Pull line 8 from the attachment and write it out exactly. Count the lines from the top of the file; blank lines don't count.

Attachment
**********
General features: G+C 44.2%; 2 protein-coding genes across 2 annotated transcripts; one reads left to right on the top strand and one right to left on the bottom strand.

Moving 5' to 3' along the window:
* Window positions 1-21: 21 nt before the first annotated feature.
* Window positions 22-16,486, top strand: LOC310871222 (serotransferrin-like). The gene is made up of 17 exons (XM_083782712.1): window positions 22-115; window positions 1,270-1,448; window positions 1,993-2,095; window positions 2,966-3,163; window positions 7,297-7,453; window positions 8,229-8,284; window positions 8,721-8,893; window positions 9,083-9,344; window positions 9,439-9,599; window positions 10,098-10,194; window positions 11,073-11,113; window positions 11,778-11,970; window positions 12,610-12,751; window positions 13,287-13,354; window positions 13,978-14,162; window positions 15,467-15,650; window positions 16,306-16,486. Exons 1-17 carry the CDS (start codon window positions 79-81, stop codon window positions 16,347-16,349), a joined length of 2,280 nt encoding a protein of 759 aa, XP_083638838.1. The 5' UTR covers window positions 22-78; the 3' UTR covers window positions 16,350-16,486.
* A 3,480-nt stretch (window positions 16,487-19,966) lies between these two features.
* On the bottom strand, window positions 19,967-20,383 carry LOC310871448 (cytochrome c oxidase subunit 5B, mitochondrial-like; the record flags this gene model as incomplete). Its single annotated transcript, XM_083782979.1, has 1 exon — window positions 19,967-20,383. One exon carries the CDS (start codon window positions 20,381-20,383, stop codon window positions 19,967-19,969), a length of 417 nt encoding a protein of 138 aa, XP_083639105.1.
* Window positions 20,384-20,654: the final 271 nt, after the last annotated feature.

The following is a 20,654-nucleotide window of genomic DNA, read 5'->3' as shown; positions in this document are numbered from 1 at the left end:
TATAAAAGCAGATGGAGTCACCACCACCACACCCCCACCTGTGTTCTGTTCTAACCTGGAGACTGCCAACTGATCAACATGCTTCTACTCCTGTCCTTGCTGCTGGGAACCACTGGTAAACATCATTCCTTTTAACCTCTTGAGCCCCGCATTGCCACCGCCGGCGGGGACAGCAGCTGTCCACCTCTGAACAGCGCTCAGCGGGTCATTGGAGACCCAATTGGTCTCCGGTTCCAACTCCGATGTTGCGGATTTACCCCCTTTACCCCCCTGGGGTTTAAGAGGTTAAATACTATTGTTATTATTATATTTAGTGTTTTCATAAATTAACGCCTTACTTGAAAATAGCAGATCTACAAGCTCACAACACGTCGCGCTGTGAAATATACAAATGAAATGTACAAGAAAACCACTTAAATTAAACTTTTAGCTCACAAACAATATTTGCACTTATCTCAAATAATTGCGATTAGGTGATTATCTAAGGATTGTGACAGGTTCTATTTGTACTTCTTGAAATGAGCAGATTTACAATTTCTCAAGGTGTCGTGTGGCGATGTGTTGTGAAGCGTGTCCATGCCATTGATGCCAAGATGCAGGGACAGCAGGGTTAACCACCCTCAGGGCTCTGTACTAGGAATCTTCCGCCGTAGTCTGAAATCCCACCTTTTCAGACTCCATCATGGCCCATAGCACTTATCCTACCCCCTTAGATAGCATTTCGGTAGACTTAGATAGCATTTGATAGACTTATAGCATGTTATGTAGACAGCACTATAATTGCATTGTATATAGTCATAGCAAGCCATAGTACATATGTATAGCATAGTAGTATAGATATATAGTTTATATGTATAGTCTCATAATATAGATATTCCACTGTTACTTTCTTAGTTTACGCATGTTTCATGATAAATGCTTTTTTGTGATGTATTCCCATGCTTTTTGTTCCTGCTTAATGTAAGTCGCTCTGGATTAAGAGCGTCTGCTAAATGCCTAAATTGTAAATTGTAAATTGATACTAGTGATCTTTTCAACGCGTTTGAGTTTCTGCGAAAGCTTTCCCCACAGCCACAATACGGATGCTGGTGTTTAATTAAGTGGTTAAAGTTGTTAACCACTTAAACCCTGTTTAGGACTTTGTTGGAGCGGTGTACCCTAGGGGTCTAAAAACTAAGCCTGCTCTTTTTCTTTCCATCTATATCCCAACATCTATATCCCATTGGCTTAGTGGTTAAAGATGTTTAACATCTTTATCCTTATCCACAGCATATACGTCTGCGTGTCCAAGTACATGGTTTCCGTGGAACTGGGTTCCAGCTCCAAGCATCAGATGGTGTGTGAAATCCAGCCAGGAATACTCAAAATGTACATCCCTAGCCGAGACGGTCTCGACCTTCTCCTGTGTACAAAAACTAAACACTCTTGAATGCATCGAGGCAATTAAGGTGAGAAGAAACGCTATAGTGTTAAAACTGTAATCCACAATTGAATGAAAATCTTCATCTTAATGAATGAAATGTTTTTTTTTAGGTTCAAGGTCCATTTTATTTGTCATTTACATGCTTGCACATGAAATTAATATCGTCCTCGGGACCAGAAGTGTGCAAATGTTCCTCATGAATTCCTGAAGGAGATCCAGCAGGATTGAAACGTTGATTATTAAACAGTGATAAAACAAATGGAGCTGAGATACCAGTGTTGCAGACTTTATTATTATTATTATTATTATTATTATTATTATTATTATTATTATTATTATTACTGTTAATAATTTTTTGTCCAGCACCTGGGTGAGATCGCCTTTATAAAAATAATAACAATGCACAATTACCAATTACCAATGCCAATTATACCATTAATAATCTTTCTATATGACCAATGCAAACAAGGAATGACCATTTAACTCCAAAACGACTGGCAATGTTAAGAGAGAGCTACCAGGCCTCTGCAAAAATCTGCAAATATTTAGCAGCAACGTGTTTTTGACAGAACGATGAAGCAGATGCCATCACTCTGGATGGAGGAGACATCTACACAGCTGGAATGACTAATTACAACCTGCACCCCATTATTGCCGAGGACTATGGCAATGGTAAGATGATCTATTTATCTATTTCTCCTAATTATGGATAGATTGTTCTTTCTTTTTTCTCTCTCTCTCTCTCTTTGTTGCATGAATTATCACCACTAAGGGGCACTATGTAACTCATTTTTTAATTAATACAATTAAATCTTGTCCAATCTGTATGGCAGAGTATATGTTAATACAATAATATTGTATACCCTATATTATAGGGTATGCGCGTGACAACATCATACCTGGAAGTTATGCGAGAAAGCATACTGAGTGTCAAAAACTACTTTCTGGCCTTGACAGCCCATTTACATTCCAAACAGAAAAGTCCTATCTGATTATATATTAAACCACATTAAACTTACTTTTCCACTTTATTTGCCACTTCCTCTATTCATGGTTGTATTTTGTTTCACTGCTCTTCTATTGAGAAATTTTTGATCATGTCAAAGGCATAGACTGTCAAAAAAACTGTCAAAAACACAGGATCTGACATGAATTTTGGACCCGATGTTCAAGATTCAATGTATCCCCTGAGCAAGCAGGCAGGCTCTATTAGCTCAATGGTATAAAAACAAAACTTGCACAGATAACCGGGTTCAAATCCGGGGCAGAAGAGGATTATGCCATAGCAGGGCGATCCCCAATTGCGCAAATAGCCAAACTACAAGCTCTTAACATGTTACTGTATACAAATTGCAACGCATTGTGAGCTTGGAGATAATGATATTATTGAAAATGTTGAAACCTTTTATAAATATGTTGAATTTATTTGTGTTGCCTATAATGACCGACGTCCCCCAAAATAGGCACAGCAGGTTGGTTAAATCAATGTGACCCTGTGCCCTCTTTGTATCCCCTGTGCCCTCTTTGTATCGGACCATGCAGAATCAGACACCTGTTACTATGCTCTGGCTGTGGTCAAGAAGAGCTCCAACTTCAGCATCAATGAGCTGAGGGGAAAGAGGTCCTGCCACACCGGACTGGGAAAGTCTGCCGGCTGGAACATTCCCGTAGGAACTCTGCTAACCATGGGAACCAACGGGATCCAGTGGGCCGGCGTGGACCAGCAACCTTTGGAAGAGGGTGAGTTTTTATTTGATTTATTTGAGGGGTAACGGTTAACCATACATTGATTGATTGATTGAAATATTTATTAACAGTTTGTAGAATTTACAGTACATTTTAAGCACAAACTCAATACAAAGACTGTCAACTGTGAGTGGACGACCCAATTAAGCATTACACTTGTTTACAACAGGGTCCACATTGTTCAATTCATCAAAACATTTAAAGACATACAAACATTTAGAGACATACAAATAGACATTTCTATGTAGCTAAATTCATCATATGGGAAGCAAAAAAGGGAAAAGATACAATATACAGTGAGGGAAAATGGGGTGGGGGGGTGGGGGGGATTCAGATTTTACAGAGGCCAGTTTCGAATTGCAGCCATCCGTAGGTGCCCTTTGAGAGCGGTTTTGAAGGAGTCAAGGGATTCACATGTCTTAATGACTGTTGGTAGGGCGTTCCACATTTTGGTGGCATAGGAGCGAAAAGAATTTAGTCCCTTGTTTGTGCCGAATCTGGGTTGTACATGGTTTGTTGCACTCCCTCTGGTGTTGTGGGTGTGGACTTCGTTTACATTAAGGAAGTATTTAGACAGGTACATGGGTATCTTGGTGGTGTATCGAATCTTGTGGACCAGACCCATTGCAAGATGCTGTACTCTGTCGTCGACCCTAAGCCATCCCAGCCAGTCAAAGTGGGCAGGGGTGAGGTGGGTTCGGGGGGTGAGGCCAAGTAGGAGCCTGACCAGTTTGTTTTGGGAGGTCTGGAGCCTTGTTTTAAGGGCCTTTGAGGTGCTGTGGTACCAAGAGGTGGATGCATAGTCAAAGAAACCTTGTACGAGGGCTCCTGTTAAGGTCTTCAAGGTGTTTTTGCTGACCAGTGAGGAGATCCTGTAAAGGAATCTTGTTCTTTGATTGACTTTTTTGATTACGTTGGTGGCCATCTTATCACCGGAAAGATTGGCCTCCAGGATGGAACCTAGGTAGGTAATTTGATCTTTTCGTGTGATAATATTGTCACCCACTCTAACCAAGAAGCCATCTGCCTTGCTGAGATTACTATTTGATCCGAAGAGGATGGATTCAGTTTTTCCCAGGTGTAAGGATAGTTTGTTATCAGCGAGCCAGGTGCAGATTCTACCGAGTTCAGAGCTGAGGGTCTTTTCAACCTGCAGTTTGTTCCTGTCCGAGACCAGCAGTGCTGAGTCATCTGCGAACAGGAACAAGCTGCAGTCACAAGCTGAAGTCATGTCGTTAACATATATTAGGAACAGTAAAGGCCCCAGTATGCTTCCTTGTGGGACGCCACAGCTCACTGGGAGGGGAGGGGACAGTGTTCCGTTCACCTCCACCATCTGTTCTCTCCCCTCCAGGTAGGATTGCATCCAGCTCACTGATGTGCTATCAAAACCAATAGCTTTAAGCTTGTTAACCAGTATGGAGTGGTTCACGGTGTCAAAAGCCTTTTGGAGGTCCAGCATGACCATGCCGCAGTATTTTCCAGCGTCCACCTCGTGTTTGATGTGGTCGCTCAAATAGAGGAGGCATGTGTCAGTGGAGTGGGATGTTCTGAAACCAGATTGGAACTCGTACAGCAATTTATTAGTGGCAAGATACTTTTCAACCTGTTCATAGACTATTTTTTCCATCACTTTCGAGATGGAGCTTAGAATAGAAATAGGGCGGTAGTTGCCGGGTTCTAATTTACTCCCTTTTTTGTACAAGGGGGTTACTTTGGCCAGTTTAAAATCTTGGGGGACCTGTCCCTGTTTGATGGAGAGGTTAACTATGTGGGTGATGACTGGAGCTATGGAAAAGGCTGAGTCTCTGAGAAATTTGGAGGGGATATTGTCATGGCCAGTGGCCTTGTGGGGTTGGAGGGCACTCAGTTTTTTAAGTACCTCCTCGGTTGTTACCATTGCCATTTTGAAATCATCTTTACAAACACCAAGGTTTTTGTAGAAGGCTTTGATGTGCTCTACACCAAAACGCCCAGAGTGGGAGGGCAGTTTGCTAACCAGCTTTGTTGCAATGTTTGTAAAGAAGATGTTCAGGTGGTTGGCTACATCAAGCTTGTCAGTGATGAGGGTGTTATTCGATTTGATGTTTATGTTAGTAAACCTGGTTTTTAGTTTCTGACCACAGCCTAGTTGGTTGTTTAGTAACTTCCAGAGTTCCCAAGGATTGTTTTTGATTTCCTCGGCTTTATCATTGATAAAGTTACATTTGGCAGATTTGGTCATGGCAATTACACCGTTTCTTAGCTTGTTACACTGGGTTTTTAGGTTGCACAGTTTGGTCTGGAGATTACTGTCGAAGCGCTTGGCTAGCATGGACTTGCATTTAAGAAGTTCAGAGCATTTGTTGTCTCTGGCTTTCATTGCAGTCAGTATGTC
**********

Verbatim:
The following is a 20,654-nucleotide window of genomic DNA, read 5'->3' as shown; positions in this document are numbered from 1 at the left end: